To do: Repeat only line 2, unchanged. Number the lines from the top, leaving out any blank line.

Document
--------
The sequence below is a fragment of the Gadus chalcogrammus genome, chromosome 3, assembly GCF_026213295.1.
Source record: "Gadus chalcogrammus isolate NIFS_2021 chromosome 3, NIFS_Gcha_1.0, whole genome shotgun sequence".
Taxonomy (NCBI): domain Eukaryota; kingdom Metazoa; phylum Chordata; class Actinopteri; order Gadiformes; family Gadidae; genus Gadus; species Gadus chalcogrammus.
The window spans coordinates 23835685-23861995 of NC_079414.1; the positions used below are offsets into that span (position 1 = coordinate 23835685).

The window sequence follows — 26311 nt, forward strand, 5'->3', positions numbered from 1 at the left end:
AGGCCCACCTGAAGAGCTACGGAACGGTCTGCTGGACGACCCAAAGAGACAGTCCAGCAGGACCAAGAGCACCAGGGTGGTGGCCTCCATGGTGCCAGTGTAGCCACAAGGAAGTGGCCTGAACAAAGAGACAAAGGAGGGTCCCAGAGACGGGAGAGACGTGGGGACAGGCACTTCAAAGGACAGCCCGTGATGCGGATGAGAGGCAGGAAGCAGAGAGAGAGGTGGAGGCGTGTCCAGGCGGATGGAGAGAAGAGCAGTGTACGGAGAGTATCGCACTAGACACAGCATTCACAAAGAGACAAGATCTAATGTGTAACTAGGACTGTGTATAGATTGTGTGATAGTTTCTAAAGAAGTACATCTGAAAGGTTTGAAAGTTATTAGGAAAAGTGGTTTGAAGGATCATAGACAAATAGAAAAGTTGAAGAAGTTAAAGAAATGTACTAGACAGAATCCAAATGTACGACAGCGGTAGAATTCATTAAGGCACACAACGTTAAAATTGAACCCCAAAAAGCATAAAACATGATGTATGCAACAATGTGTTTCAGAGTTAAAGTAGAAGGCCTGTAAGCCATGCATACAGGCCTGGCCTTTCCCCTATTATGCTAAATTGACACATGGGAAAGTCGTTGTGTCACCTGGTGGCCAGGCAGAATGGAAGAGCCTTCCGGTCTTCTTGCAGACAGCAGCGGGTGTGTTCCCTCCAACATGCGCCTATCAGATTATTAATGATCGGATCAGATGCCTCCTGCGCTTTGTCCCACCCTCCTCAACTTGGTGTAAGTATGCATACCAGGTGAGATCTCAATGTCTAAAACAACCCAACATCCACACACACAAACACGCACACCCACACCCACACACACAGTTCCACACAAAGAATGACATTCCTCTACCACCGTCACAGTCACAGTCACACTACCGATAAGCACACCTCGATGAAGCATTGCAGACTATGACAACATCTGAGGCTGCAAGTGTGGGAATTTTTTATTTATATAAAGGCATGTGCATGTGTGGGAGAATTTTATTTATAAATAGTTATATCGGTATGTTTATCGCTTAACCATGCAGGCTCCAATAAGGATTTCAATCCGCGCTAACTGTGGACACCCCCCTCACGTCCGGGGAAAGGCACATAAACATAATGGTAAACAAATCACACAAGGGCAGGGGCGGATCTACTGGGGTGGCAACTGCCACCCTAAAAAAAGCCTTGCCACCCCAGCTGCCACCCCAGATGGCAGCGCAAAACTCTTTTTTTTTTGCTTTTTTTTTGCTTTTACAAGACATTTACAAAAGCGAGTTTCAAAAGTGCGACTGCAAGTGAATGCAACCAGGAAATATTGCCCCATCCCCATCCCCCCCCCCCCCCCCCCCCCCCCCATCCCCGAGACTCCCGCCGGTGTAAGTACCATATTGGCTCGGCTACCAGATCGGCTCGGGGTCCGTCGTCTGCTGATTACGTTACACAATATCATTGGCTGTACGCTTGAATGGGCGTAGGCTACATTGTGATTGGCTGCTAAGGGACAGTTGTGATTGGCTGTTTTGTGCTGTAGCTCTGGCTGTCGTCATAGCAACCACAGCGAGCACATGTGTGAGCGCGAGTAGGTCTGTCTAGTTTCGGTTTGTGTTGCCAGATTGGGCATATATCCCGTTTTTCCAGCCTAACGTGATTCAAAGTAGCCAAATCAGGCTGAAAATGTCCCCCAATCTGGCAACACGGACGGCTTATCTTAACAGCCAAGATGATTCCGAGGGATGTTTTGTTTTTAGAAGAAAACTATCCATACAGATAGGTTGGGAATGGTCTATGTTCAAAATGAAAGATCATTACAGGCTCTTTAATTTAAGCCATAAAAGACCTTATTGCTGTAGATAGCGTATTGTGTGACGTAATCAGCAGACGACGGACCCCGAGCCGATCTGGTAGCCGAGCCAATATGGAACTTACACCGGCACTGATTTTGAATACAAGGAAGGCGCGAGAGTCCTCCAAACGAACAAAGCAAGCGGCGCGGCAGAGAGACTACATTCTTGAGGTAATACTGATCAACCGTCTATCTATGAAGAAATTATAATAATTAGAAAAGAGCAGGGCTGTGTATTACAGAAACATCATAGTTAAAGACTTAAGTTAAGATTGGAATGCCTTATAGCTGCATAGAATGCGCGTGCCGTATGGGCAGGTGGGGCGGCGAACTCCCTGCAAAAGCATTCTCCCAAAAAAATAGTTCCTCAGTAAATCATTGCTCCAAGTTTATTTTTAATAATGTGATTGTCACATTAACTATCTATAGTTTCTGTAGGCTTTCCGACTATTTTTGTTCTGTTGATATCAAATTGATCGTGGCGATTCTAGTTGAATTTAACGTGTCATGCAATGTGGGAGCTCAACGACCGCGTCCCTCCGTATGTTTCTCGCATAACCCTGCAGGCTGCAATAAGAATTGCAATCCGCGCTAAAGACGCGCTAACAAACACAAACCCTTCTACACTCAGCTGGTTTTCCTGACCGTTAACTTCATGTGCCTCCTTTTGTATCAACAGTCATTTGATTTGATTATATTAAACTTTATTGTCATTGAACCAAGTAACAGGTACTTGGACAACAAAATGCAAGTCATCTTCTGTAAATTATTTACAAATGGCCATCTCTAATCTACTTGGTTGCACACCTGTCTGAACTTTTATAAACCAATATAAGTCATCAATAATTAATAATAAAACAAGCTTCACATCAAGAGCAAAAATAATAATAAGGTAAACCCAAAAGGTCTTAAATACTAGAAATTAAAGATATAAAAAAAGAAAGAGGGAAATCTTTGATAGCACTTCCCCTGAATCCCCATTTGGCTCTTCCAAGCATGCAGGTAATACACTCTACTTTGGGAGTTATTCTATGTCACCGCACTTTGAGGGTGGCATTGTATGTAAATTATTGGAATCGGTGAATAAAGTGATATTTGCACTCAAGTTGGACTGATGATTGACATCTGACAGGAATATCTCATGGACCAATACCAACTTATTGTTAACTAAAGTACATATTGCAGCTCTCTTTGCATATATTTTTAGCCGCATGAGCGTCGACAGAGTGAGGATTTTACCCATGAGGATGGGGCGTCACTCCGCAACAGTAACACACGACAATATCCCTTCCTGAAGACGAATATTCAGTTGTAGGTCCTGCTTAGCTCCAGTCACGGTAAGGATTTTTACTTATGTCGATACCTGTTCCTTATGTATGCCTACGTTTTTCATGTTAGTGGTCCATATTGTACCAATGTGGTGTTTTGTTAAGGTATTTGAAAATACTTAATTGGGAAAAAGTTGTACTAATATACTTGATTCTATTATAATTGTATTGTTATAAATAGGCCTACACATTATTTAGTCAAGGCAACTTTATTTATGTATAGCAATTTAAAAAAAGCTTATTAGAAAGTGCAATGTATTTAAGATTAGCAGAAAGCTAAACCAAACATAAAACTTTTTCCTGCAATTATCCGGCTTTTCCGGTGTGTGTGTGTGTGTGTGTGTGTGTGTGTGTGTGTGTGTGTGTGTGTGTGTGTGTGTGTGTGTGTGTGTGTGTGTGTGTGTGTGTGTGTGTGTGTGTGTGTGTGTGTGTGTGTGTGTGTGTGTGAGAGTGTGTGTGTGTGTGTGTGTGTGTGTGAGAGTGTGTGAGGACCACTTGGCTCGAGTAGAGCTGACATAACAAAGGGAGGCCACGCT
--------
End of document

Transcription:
Source record: "Gadus chalcogrammus isolate NIFS_2021 chromosome 3, NIFS_Gcha_1.0, whole genome shotgun sequence".